The public's interaction with the justice system depends on information sharing that is efficient, useful and cost-effective, without compromising essential privacy and security. We need adequate funding to make our justice system "public-friendly" and accessible. Public safety, meaning our justice system, constitutes only 8 percent of our state budget, yet it should be one of our highest priorities.

Davis: Recent high profile criminal cases may have contributed to the public's lack of confidence in California's legal system. There have been suggestions that abolition of the non-unanimous jury verdict in non-capital criminal cases may help to restore public confidence. However, the issue must be carefully studied before California makes such a transition. Increased citizen participation in the jury system will foster an appreciation for an understanding of the legal system. We may seek to encourage participation in the jury system by examining and then implementing jury reform measures that make sense. Recommendations that should be carefully assessed include increased juror pay, reimbursement for travel expenses, child care and juror anonymity, where appropriate, in criminal cases. Here again, I am committed to working with the Judicial Council toward real solutions to these issues.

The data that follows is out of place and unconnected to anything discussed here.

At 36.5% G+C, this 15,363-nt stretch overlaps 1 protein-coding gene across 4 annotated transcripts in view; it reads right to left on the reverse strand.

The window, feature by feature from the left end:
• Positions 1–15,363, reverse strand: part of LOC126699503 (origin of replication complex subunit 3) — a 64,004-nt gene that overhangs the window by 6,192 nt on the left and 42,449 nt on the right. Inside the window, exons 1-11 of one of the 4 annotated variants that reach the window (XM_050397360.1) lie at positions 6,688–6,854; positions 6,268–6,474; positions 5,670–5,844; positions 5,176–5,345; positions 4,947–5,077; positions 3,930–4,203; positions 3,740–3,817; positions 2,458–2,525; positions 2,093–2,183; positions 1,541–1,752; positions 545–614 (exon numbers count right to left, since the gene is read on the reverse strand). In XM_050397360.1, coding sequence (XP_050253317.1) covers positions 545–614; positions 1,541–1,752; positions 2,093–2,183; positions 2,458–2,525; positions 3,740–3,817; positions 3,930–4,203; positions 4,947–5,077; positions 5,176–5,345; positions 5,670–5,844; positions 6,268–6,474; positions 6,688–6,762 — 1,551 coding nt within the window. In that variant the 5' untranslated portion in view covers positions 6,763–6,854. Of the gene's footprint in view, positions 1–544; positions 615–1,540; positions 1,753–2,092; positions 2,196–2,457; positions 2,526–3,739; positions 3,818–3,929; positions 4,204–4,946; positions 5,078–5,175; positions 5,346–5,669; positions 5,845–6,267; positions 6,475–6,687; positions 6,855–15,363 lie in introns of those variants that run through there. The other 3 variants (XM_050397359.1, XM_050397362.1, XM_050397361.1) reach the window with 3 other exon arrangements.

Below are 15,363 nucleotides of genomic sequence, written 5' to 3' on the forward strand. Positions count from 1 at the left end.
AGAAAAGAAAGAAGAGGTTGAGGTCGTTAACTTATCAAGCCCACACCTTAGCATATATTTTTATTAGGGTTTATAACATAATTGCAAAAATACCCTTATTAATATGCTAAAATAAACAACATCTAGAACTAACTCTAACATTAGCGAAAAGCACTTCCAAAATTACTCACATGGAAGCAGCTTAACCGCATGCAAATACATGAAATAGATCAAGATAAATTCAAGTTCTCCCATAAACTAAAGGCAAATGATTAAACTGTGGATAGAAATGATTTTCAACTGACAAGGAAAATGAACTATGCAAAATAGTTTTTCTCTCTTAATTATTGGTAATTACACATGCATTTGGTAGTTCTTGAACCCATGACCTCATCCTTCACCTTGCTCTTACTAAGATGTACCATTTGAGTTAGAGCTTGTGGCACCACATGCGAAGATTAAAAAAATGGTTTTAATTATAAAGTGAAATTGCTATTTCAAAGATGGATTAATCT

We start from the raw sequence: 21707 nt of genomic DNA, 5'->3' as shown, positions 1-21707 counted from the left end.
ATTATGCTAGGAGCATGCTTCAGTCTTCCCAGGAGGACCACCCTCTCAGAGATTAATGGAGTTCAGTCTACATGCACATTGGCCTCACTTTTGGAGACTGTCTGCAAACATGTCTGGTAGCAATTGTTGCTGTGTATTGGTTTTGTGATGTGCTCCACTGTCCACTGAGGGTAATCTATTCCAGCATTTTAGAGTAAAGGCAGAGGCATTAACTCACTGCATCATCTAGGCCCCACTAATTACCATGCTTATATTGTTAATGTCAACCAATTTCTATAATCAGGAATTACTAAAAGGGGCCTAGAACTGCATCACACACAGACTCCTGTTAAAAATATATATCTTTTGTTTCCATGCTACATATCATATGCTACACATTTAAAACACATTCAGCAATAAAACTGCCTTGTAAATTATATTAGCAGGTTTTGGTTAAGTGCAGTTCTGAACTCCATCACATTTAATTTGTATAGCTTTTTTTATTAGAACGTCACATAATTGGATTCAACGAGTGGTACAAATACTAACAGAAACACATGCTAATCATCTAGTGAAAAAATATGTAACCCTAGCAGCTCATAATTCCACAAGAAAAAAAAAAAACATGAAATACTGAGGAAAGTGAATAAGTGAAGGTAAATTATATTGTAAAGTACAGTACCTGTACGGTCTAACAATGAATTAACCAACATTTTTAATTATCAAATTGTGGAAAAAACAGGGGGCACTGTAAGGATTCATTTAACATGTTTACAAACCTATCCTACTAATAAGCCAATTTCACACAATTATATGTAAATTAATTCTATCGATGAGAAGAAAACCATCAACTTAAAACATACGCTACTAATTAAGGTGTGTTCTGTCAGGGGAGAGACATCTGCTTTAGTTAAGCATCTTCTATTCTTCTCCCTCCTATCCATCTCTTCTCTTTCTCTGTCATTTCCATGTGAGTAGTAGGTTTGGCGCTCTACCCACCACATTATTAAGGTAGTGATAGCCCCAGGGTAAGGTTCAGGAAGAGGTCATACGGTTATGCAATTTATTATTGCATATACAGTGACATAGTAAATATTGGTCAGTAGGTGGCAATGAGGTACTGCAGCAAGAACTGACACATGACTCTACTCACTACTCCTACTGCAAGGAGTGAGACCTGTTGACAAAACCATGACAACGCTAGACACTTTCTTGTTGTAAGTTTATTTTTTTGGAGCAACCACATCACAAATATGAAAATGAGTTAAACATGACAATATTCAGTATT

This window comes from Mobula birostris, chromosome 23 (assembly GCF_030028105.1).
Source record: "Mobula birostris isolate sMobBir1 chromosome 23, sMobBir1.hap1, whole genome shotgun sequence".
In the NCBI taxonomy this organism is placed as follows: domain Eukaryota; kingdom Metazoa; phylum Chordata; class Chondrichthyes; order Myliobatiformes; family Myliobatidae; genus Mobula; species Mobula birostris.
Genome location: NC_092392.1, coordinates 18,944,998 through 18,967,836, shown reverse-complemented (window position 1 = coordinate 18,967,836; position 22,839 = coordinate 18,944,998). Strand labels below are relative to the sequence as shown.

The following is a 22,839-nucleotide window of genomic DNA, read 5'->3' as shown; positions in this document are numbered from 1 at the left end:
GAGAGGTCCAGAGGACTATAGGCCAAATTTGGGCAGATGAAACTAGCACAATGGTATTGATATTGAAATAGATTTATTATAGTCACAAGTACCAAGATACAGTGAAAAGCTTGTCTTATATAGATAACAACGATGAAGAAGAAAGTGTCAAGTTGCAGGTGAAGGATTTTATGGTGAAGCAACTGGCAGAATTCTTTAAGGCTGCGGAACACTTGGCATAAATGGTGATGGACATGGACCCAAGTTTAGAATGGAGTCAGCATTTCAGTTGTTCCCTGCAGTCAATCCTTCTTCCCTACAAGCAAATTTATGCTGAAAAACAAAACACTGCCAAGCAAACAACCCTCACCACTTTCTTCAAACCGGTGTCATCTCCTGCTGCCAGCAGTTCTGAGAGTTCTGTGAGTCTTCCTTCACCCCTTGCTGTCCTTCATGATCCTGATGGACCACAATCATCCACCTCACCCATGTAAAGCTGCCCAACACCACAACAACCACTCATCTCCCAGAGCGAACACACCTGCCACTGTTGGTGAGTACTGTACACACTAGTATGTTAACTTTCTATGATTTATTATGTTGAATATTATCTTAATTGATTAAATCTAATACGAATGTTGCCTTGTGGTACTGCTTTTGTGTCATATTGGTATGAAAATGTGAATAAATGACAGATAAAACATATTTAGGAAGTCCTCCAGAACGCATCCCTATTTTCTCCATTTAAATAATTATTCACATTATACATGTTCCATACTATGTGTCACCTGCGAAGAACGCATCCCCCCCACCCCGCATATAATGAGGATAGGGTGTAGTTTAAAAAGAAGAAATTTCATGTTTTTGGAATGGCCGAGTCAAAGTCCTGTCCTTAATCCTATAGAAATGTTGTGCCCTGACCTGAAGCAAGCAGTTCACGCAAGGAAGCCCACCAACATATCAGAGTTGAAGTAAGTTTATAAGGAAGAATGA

CBJ: Overcrowded dockets and excessive waits to bring cases to trial have long been a problem in California. What would you do to make the justice system more streamlined and more accessible?

Davis: The ability to obtain speedy and efficient resolutions to cases is important. Critics of the legal system call for more judges and court houses. The fiscal feasibility of such increases should be carefully examined. The fast-track system now implemented in certain jurisdictions should also be evaluated to determine its efficacy and true impact on congested dockets to determine whether modifications to the system are warranted. I look forward to working with the Judicial Council and any specially appointed committees to reach solutions to these problems.